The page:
Silver Linings Playbook: A Romantic Comedy Gem
By Mark Schumann
Father of Three
Throughout our lives, we sometimes learn to love the people we love in spite of who they are as much as because of who they are. And the more time we share, the more we realize how essential patience, tolerance and humor can be to a successful relationship. It isn’t always enough to love someone; sometimes we have to learn how to live with their realities, too.
Just as The Meyerowitz Stories faces challenges balancing these serious themes with broad comedy, David O. Russell’s Silver Linings Playbook strikes a perfect combination of touching pathos and entertaining humor.
This marvelous film dares to examine these issues as it tosses aside our conventional expectations for a romantic comedy. While most entries in this genre follow a typical script (boy meets girl, boy gets girl, boy loses girl and boy tries get the girl back before the credits roll) Silver Linings refuses to follow the menu. Its romantic hero is fresh from the mental institution with challenges involving complex medications, overbearing parents and unpredictable tantrums. And the girl he wants is, actually, the ex-wife who doesn’t want anything to do with him. As he struggles to find a new life he meets someone who, for better or worse, is no better or worse than he, a woman so frightened by her shadow that she can only create realities she can manage. Together they try to bring order to their lives as they realize emotions can be impossible to organize.
Russell, the prolific creator of Flirting With Disaster and I ♥ Huckabees, uses his unique voice to articulate the dynamics of relationships in absurd moments and outrageous people we easily recognize. While we may not actually fill our lives with such extreme situations, we observe enough surprising moments to recognize the symptoms. As with the best of his films, Russell refuses to apologize for the weaknesses of any character; he might argue that what we consider a flaw is, actually, ultimate strength. Russell simply wants us to accept who these people are and, through them, become more willing to view our own actual worlds.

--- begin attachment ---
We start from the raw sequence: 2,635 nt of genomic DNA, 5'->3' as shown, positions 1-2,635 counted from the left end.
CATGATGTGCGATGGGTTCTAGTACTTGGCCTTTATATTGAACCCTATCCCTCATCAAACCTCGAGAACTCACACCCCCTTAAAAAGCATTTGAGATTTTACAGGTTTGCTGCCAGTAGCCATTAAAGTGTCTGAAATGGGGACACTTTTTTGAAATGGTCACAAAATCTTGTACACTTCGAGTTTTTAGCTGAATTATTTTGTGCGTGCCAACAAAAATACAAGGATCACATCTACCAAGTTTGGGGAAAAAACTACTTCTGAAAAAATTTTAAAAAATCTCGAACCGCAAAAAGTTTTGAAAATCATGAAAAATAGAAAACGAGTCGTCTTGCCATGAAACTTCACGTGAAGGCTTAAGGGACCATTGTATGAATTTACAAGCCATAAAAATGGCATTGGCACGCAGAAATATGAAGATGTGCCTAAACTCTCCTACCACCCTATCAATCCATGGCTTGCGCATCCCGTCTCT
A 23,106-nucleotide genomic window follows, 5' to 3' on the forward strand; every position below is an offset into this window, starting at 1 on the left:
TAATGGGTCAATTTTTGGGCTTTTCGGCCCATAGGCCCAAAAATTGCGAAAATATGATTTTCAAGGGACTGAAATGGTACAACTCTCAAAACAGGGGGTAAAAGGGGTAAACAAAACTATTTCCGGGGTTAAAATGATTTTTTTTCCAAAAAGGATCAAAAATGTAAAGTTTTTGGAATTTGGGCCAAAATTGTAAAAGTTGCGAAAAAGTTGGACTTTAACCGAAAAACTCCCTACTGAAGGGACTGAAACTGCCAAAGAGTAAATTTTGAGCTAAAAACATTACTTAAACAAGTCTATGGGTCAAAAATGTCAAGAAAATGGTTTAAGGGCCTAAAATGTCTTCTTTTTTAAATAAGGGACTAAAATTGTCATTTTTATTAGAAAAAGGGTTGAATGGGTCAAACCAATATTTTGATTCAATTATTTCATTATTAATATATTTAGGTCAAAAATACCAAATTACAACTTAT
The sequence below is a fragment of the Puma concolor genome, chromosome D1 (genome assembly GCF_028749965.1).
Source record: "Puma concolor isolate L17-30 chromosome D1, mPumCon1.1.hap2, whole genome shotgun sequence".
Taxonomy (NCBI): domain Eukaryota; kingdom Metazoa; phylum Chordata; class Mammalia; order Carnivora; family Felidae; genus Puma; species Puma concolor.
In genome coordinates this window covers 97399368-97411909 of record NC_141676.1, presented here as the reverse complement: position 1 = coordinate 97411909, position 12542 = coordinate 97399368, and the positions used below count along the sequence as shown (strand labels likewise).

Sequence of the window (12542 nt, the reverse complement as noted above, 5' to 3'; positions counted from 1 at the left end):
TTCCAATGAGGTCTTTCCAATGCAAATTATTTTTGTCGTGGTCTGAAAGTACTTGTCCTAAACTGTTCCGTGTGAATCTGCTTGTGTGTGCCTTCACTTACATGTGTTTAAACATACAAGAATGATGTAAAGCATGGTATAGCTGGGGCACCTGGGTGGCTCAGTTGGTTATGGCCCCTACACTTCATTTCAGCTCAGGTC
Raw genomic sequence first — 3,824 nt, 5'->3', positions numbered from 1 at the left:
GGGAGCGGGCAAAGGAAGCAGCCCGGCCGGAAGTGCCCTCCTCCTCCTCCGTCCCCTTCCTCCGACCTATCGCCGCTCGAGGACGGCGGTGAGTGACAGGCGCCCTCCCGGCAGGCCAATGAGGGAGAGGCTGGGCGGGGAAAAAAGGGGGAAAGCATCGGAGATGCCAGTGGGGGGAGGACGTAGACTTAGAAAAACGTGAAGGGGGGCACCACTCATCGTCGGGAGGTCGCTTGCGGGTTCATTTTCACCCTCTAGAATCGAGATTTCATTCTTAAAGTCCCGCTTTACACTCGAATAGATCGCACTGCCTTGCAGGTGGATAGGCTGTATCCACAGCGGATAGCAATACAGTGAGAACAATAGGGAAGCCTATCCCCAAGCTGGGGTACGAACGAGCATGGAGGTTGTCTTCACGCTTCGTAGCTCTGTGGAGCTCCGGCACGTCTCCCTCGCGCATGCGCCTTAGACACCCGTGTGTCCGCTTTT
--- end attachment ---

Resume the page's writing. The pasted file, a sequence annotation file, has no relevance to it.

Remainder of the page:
Propelling the film are superlative performances from a stellar cast. This was only the 14th time in Academy Award history when one film was nominated in all four acting categories. For those of us who think of Bradley Cooper as a man suffering a hangover, his performance as the endlessly hopeful romantic is a breakthrough; from his first moments on screen he brings a compelling urgency to every conversation and situation. Jennifer Lawrence reveals what a fascinating comedienne she can be as she discovers every natural bit of humor in the most tragic and absurd moments. Robert De Niro, after years of faking his way through Focker movies, reminds us how powerful he can be as the troubled father and Jacki Weaver, so memorable in the Oscar-nominated Animal Kingdom, is again unforgettable as the sympathetic mother.
No matter where you are as you start watching the film, Silver Linings Playbook welcomes you to its inviting world of complex people who simply want the world to slow down. You may recognize a few of them.
Film Nutritional Value: Silver Linings Playbook
- Content: High. Any time we can spend an evening with such unique people is always enjoyable and memorable.
- Entertainment: High. Writer/director David O. Russell is sassy enough never to let us know what he wants us to think no matter the movie moment.
- Message: High. As he reinvents the romantic comedy, Russell makes us think about as he winds his way through exaggerated forms of reality.
- Relevance: High. Any opportunity to talk with your older children about the realities of relationships is worthwhile.
- Opportunity for Dialogue: High. You and your older children will have a lot to talk about even if the situations on screen appear distant from day-to-day life.
Silver Linings Playbook is rated R for language and some sexual content/nudity. The film runs 122 minutes.
5 Popcorn Buckets.